A beach on Auckland's North Shore remains closed after a major leak sent sewage through two houses yesterday.
Residents evacuated from two Auckland houses after they woke up in the early hours with sewage flowing through rooms.
A leak in a large pipeline carrying sewage led to the evacuation of six houses in Milford on the North Shore.
Trucks were lined up in Alma Road and 35 Watercare staff and contractors - many in full white protection suits - worked on the clean-up in the blazing sun.
Two households were woken around 3am on Sunday with sewage flowing through the rooms.
Up to half a dozen others had filthy water in their gardens.
Public health warning signs were keeping people out of the water for the second time in a week, but Auckland Council did not know if the water is contaminated or not.
Safeswim technical leader Martin Neale said no water samples were taken yesterday because testing labs were closed on Sundays.
He said it would take about 18 hours before he had any results from samples he took this morning.
"The sewer pipe break would have discharged to Wairau Creek which discharges or flows over the northern end of Milford beach.
"So the sewage would have made it to the beach at some point yesterday.
"What we don't know is how widespread and what the effects of that would have been so that's why we've been taking samples today."
Watercare acting chief operations officer Mark Bourne visited the affected area.
"There are two properties that have been affected in terms of sewage contamination inside their homes and these things are very distressing when they occur.
"We have to work very closely and compassionately with those properties that are affected."
The affected residents were staying in local motels and "realistically, it would take a day or two" before they could move back, he said.
"We have to work with their insurers and make sure appropriate cleaning measures are taking place before they can move into their homes."
Mr Bourne said evacuated residents who had sewage in their gardens should be back home by today.
Homeowners in the same street did not want to be named, but several said infrastructure in the area had struggled over recent years to keep pace with population growth due to infill housing.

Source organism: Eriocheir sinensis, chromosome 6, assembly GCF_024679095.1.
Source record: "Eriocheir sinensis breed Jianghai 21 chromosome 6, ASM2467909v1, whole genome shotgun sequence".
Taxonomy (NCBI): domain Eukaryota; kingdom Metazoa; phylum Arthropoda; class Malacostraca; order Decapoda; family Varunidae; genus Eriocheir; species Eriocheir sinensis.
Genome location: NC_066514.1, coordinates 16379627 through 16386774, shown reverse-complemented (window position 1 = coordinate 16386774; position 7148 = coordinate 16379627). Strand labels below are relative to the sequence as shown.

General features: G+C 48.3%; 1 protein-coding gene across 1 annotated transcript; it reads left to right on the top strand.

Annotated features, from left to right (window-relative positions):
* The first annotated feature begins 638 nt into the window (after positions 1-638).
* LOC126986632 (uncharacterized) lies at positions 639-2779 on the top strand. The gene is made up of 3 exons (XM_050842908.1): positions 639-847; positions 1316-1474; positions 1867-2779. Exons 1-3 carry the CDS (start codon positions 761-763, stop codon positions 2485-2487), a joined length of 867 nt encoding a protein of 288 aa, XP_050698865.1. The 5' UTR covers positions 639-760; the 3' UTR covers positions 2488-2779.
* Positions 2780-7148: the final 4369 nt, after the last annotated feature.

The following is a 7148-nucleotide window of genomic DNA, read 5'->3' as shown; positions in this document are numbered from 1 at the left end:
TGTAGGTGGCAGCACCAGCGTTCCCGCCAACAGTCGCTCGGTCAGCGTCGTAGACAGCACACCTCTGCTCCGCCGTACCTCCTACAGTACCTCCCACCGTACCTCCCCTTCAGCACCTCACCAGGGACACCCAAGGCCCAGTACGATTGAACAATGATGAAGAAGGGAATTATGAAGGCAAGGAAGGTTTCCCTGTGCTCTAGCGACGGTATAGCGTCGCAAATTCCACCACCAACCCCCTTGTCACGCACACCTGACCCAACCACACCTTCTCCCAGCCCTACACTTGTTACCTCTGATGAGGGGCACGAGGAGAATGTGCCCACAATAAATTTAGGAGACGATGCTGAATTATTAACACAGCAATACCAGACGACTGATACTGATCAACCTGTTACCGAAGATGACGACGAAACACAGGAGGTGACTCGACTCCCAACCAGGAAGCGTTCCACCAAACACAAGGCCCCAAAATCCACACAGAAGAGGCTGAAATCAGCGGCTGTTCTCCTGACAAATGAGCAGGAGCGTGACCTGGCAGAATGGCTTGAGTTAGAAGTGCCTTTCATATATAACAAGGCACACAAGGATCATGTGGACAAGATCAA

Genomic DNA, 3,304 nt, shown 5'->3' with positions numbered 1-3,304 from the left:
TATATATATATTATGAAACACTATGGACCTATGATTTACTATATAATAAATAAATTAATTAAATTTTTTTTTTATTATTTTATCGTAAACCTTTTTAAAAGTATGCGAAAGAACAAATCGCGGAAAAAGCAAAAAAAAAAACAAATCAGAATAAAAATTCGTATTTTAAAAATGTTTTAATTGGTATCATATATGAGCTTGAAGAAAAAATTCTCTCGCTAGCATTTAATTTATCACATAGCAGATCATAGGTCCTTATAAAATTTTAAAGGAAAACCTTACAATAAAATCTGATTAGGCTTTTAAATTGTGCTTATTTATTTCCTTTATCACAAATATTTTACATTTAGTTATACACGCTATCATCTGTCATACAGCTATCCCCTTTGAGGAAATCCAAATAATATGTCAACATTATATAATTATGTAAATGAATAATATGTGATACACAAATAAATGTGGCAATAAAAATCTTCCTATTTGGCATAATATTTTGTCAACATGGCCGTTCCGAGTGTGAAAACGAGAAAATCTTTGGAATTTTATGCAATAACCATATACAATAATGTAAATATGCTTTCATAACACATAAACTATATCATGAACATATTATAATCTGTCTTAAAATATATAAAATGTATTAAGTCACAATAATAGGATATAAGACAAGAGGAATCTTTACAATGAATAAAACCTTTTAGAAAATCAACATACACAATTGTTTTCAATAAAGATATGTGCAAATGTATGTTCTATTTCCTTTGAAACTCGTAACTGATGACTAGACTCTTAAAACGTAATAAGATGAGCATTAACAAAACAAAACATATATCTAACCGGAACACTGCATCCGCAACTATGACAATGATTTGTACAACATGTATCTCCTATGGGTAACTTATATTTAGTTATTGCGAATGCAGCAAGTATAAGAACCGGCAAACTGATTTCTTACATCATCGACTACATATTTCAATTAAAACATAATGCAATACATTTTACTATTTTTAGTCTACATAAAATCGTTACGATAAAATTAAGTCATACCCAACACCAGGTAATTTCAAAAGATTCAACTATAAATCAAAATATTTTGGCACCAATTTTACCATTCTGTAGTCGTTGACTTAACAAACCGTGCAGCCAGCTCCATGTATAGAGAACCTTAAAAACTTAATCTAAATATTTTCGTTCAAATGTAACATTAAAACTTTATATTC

A heavy downpour caused similar sewage overflow into Wairau Creek last week, which affected local Milford beach, one man said. This was not unusual.
Another local man said sewage overflows from the pumping station had been a regular occurrence since his grandmother lived here in the late 1950s.
"I remember her telling me when I was visiting as a kid: 'Today's not a day to swim at the beach because there's been an overflow'."
On Sunday, Milford beach was off-limits for swimmers because of the spill.
In practice many people enjoyed a great day at the water - unaware of the leak that could be pumping untreated waste into the sea.
Beachgoer Katie said she had been for a swim.
"I just arrived at the beach and noticed the sign and a lady told me it was still fine to swim, just so long as we were further down from where it happened. She said the leak was on land, so it would be fine to swim."
Andrew was more cautious.
"I just arrived. I haven't been in yet. I'm tossing it up, but I think I will go in."
The council put small warning signs at entrances to the beach, but nothing to indicate this sewage leak was anything out of the ordinary, he said.
Mr Bourne said Watercare was working with Auckland Council's Safeswim programme to monitor water quality. He said the warnings at the beach were more a precautionary measure at this stage.